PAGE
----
The Security Council and the International Court of Justice, both were established around 60 years back, for the purpose of maintaining international peace and security by developing mutual faith and promoting cooperation between the countries who were the victims of the deadliest manslaughter that the world has ever witnessed, i.e. The World War II. In order to achieve the same objectives, in both the world vested enormous powers, so that in cases of conflicts peace can be restored through their intervention. The countries which emerged as the ‘Zamindars’ of International Sphere at the end of World War II, became the major source of power for these two organizations. As remarked by John Dalberg-Acton, ‘Absolute Power Corrupts Absolutely’, the two organizations have now become ‘toothless tigers’ in the international sphere due to the disputes that arose between the countries because of their different ideologies.
The United Nations was set up at the end of the Second World War. Its founders were anxious to avoid not only another such catastrophe but also the mistakes which had led to the failure of the League of Nations . It is well settled that although the countries have vested their powers for maintenance of Peace and Security in the UN Security Council, yet it is an accepted fact that if not primary, then one of the purposes of the International Court of Justice is the maintenance of Peace and Security and hence it cannot be excluded from the purview. Being principal organs of United Nations, the Security Council and the International Court of Justice have been given certain responsibilities, which in no case shall be compromised. With such vast powers their primary and exclusive responsibility is peaceful coexi...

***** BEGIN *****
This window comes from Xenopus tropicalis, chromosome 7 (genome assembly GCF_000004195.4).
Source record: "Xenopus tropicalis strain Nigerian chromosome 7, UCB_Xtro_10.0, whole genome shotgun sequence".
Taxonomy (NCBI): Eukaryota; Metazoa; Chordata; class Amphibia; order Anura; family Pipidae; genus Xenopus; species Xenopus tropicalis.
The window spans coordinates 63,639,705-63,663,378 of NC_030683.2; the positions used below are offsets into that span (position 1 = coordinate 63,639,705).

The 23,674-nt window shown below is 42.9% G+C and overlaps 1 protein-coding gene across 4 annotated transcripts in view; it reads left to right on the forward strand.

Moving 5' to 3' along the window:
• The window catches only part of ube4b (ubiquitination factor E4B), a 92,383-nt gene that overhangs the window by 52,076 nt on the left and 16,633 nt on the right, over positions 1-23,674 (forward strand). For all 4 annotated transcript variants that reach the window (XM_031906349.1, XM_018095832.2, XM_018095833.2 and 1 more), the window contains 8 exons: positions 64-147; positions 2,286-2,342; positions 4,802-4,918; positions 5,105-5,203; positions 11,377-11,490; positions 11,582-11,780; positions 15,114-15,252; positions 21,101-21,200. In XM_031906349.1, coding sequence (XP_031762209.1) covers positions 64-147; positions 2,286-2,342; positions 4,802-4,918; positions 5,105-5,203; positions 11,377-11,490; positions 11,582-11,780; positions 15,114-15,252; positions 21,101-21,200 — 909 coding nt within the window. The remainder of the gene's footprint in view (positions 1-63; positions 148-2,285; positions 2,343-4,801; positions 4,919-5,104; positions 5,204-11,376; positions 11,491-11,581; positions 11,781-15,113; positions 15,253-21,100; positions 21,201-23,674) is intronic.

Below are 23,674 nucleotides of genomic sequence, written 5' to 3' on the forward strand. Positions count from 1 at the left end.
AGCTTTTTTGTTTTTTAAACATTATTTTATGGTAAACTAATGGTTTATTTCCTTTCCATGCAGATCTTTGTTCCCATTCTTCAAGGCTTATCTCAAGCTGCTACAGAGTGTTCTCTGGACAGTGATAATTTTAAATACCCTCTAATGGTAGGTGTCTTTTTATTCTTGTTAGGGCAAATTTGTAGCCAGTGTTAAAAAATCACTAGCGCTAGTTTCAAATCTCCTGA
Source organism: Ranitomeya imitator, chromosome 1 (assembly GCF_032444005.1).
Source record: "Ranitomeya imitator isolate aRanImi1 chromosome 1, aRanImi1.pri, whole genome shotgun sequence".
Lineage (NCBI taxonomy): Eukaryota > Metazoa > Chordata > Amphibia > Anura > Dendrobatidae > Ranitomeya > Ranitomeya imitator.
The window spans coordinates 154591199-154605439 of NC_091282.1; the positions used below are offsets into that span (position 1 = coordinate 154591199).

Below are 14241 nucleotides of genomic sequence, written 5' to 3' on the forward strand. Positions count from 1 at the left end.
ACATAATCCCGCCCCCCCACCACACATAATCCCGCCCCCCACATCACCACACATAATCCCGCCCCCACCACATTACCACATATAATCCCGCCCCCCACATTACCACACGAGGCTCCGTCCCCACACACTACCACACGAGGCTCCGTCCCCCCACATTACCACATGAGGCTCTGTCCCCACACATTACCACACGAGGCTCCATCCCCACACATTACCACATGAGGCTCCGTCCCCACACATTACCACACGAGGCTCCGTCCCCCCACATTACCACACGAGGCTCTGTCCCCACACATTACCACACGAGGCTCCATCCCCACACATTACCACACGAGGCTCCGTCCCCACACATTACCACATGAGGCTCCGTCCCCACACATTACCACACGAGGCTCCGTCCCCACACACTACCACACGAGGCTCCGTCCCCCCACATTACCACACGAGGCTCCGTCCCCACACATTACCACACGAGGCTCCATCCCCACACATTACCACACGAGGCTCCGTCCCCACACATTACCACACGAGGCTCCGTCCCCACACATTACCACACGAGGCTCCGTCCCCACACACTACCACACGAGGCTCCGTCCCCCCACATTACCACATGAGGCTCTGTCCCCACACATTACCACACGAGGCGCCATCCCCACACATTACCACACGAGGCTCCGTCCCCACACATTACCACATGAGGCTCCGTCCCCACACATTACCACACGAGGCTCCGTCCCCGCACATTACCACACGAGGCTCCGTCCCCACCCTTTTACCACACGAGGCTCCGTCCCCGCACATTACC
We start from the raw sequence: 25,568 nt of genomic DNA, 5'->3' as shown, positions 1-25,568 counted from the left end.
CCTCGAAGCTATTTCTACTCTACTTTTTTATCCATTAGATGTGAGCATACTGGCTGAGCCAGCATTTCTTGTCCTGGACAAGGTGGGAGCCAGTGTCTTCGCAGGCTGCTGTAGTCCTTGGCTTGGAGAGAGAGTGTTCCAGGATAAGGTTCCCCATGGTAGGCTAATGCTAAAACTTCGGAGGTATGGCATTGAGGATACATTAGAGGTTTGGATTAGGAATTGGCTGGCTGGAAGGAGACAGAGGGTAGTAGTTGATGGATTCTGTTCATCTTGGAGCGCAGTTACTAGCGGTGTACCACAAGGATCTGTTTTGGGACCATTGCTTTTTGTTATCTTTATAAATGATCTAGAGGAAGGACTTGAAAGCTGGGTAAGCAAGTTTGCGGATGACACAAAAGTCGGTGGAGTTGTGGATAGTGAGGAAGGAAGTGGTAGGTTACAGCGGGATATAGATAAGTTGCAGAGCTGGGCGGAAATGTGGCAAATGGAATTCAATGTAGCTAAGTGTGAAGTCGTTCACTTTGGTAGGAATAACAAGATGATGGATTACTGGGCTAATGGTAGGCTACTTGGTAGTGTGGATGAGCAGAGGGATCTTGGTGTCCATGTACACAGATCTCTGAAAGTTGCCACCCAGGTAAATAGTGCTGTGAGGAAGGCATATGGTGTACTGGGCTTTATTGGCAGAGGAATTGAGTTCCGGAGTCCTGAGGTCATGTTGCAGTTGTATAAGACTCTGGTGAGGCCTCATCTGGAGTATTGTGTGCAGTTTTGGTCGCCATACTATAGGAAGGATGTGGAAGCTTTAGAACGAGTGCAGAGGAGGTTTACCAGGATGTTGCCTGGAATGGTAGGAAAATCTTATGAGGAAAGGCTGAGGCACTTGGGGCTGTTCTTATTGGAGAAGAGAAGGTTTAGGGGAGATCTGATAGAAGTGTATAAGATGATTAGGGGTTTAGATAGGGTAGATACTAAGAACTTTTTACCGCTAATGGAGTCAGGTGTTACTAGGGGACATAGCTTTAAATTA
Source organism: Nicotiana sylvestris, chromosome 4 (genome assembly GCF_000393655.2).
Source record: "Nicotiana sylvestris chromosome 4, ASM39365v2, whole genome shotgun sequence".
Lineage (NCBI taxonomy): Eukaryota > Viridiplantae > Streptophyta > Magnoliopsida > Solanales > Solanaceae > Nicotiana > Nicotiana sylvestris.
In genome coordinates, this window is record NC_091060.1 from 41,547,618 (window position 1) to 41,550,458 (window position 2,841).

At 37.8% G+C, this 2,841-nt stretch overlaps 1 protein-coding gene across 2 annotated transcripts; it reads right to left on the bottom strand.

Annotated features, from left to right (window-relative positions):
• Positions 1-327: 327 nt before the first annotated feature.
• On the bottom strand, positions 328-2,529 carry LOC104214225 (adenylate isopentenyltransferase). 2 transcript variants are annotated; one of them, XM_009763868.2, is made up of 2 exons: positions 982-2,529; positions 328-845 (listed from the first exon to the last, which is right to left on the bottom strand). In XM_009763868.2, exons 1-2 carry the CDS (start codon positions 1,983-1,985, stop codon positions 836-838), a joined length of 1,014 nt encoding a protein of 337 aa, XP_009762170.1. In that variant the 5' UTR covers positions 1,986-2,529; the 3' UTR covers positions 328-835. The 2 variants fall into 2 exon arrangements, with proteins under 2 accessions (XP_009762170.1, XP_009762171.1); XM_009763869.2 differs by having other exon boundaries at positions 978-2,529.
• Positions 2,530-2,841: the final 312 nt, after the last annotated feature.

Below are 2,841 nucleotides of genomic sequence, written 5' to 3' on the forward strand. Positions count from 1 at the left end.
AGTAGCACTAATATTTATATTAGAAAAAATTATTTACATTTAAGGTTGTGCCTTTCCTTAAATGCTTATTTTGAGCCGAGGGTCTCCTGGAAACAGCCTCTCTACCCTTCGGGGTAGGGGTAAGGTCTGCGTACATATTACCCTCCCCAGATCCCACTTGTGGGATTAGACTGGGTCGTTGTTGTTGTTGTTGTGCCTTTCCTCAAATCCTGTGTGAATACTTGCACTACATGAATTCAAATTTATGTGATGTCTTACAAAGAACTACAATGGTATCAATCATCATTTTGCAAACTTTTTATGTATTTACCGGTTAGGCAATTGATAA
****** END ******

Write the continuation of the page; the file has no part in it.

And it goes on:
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See Article 119 (2) of Rome Statute of International Criminal Court, 1998.
See Article 1 of Statute of International Court of Justice.
See Article 94 (1) of Charter of the United Nations.
See Article 94 (2) of Charter of the United Nations.
See Charles Cater, The Political Economy of War and Peace, International Peace Academy, 2002, p. 4.
See for example Oscar Schachter, "The Legality of Pro-Democratic Invasion," 78 American Journal of International Law 645 (1984).
On the concept of "responsibility to protect," see International Development Research Centre, The Responsibility to Protect: Report of the International Commission on Intervention and State Sovereignty (2001).
Mick B. Krever, ‘Why wont the UN’s Security Council intervene in Syria?’, http://edition.cnn.com/2012/01/13/world/meast/un-security-council-syria/index.html, accessed on 30/5/2014.
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